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More and more small companies are finding creative ways to conduct business using smart phones and tablets. These devices can allow outside salespeople to easily take orders in the field. Managers can access the company network from home, and employees can join conference calls while on the road. But this new technology also comes with a downside: concerns about the security of the information stored on mobile devices.
Because smart phones and tablets have the capability to store valuable data, they may contain sensitive information like credit card numbers, customer information or logins to the company network. If stolen, this data could be used to cause considerable damage to your business. Mobile devices can also transmit information about the owner’s identity, enabling the thieves to commit other offenses.
According to the Pew Research Internet Project, 58% of American adults now have a smartphone and 42% own a tablet computer1 , but almost 40 percent of adults surveyed by Consumer Reports in 2013 didn’t take even minimal security measures such as using a screen lock, backing up data, or installing an app that could help locate a missing phone. 2 If your employees are using these mobile devices to conduct business, how confident are you that they are doing everything they can to keep information safe from hackers and identity thieves?How to Protect Your Devices First, apply the same common-sense security rules to your mobile devices that you do to the desktop computers and laptops in your office: don’t download software or apps from unknown sources, don’t open attachments or click on links in emails from people you don’t know, and protect your device with a strong password that’s not used on anything else. Beware of “shoulder surfers” who may be watching when you enter passwords, and avoid using Wi-Fi in public places unless it’s an emergency that justifies the risk of being hacked.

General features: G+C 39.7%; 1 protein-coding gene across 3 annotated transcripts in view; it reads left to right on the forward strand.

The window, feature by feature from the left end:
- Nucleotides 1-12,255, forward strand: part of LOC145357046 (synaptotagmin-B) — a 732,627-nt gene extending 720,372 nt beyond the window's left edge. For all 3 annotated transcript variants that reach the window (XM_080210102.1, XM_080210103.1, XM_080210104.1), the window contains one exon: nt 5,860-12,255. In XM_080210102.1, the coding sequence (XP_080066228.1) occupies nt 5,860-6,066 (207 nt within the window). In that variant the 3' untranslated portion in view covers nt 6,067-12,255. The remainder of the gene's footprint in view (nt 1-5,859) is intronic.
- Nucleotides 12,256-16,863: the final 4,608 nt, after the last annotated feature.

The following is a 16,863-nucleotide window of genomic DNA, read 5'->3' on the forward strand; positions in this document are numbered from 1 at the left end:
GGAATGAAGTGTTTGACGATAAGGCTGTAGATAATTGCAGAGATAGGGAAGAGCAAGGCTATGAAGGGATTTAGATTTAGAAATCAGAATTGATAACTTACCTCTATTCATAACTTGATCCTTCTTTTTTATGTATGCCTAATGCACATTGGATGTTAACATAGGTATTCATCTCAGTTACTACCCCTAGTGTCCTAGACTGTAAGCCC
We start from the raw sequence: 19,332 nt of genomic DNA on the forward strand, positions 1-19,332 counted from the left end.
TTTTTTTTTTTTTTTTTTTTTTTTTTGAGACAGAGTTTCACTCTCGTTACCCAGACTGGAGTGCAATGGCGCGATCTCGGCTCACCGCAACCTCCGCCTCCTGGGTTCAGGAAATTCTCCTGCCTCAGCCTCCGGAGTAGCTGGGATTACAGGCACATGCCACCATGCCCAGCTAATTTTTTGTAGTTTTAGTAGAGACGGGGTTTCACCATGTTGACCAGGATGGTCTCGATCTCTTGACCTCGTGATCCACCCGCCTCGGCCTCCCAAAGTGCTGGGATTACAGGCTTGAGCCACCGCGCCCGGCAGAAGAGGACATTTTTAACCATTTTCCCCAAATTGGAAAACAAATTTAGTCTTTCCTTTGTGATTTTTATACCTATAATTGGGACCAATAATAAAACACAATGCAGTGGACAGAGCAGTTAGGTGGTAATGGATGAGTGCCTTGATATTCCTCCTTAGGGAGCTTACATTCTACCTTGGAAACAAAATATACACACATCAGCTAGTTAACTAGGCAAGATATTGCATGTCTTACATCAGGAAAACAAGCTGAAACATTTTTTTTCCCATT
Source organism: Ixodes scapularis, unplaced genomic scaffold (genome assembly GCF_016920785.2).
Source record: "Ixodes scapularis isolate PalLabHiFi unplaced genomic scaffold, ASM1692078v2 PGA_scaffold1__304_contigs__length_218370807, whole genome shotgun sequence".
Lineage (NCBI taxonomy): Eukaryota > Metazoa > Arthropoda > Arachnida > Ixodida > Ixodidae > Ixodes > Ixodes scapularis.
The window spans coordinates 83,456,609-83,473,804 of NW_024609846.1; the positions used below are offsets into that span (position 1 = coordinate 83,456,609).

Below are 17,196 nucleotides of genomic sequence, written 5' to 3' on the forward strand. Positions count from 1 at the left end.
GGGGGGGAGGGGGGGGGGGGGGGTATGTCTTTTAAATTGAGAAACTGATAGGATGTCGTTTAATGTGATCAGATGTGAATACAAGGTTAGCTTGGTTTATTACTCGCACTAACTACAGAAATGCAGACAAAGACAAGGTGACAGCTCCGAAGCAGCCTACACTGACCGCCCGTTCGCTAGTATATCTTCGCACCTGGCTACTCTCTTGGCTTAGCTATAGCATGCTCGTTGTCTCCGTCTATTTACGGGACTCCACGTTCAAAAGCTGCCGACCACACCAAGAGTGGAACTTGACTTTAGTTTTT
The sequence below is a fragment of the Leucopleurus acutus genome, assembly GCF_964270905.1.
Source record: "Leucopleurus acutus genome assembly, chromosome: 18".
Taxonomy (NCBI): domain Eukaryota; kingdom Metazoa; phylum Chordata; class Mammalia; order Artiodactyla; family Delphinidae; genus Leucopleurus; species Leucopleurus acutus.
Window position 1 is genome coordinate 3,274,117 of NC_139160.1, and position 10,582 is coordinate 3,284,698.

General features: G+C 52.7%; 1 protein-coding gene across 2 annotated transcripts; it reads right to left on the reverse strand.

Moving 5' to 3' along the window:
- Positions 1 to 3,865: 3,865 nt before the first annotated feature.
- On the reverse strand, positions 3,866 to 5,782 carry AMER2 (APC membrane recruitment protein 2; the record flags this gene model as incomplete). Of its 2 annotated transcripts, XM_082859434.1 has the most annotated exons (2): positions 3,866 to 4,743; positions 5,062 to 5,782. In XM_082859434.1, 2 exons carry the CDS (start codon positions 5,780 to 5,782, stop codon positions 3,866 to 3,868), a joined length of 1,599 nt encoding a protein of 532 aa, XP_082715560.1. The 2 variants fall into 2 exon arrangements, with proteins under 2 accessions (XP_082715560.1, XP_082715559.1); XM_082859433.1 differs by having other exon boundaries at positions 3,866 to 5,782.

Then, make sure your employees know and follow these mobile device safety rules:
If your employees use smart phones or tablets, do they know all the basic rules of “data hygiene” we’ve just mentioned? Make sure they follow these basic guidelines. If necessary, help them set up their devices with the proper apps and passwords so they’ll be protected, whether on company business or out and about on their own.